What Threats Does the Rejection of the EU Financial Assistance Contain for Georgia?

Photo: European Union

Nino Samkharadze[1]

[This publication was produced with the financial support of the Open Society Georgia Foundation. The views, opinions and statements expressed by the authors and those providing comments are theirs only and do not necessarily reflect the position of the Foundation. Therefore, the Open Society Georgia Foundation is not responsible for the content of the information material].

After meeting with Georgia’s Prime Minister Irakli Gharibashvili, the President of the European Council Charles Michel gave a reminder of the conditionality of the EU financial assistance on his own Twitter account.  A few days later the leaders of Georgian Dream stated that a decision had been made that Georgia might reject Brussel’s macro-financial assistance.

The government is trying to justify its approach within a macro-political context, although there is another point of view – that they made this decision before the EU could act first and apply the conditionality principle. It appears that the ruling party aspires to maintaining power and in order to achieve this goal it is ready to endanger even the country’s strategic partnership relations.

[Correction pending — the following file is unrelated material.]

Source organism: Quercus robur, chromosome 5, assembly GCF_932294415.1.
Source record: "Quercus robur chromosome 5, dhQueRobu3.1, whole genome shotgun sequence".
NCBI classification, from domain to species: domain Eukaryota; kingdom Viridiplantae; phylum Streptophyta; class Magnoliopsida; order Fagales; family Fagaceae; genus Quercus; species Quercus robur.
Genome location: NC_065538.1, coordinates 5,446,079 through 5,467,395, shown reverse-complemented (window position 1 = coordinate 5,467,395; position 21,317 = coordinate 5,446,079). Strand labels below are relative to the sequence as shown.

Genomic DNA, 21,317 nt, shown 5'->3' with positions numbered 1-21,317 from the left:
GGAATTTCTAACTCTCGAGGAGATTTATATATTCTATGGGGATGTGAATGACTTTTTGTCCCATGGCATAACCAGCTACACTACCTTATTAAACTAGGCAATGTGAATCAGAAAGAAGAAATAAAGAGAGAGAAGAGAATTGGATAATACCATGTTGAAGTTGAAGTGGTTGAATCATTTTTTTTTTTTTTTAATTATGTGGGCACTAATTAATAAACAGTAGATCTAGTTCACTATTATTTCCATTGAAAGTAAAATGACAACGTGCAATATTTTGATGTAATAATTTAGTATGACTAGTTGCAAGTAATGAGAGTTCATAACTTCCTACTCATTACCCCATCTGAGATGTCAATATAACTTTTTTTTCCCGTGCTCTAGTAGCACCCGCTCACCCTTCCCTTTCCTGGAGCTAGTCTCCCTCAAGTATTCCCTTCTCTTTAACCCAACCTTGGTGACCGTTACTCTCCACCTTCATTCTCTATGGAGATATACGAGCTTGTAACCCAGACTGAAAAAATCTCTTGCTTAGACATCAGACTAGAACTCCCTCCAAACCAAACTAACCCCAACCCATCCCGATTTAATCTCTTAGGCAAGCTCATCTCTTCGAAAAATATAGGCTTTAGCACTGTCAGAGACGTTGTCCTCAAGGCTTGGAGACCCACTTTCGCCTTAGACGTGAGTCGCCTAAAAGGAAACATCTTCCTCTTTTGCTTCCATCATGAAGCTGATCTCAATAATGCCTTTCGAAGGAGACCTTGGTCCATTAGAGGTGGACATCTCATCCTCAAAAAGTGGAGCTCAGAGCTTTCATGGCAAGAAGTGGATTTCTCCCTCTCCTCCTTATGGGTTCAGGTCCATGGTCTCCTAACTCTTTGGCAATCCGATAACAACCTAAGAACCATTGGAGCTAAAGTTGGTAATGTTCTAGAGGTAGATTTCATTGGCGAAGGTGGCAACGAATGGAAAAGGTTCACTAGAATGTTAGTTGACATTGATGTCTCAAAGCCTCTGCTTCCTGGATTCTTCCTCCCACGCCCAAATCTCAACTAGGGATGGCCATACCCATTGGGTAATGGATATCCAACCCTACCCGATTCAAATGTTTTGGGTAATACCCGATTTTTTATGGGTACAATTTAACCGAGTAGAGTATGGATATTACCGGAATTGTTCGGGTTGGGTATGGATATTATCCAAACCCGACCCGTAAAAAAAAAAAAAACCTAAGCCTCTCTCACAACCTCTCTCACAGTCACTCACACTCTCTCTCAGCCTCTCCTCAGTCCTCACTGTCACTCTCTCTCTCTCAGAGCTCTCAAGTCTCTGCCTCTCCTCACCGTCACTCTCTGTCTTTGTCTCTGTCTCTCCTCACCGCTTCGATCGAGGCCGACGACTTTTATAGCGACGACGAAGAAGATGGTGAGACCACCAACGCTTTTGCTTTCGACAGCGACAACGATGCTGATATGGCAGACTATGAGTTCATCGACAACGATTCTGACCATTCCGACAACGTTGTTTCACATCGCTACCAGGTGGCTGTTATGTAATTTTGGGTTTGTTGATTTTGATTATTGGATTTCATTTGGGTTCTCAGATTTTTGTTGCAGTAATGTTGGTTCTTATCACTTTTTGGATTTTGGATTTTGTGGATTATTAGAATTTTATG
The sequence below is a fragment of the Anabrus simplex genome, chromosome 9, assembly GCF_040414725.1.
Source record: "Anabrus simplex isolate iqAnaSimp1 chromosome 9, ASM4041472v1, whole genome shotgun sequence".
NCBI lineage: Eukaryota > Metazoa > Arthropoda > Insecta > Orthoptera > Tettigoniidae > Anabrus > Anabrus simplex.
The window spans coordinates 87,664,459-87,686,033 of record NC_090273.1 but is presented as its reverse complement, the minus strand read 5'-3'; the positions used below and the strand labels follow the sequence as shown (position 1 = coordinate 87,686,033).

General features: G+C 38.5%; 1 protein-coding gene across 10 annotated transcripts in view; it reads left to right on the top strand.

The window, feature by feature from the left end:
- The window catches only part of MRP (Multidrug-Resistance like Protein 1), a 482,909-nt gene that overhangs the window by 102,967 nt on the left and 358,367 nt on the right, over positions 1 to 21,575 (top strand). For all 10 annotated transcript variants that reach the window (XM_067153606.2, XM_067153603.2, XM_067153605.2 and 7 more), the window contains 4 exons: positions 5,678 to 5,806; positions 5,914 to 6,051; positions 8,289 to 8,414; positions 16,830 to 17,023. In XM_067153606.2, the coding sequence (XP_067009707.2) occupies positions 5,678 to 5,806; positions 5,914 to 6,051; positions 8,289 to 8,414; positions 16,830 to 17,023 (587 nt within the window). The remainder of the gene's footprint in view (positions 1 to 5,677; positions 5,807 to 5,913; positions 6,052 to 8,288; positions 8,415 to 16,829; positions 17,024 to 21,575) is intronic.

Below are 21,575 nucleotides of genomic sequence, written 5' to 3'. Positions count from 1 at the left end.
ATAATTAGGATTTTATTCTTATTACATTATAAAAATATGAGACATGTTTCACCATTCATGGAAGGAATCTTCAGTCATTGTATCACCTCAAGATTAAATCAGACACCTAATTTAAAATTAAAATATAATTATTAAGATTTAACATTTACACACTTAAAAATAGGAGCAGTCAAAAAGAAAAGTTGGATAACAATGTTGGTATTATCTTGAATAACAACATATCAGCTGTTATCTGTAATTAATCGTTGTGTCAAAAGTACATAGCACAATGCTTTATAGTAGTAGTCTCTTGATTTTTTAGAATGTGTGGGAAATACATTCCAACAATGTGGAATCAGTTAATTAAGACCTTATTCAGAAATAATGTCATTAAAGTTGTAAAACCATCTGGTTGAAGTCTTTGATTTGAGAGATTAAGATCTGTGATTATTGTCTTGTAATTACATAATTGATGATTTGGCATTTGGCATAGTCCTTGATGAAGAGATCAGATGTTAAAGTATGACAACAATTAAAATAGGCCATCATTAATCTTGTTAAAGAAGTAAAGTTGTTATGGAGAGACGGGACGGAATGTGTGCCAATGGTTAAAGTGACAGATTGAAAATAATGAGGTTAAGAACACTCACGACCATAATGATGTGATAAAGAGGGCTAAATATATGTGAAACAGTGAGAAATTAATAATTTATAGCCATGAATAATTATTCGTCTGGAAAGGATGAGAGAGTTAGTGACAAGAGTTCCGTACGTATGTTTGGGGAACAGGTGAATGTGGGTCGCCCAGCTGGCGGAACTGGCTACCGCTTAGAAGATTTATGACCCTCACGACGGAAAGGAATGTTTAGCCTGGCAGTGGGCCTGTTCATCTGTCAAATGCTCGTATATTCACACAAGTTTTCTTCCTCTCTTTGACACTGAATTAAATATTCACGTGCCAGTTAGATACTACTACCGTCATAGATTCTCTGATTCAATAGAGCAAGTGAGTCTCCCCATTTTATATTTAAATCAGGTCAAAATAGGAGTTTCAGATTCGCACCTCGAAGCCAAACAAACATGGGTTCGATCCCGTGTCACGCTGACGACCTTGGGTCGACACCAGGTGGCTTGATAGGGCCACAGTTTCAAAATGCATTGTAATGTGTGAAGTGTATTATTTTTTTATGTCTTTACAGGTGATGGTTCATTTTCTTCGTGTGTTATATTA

Therefore, it is interesting to examine what threats are linked to this government decision, the path of democratic development in Georgia and its European integration, and what might be the motives behind the approach of the ruling party.  

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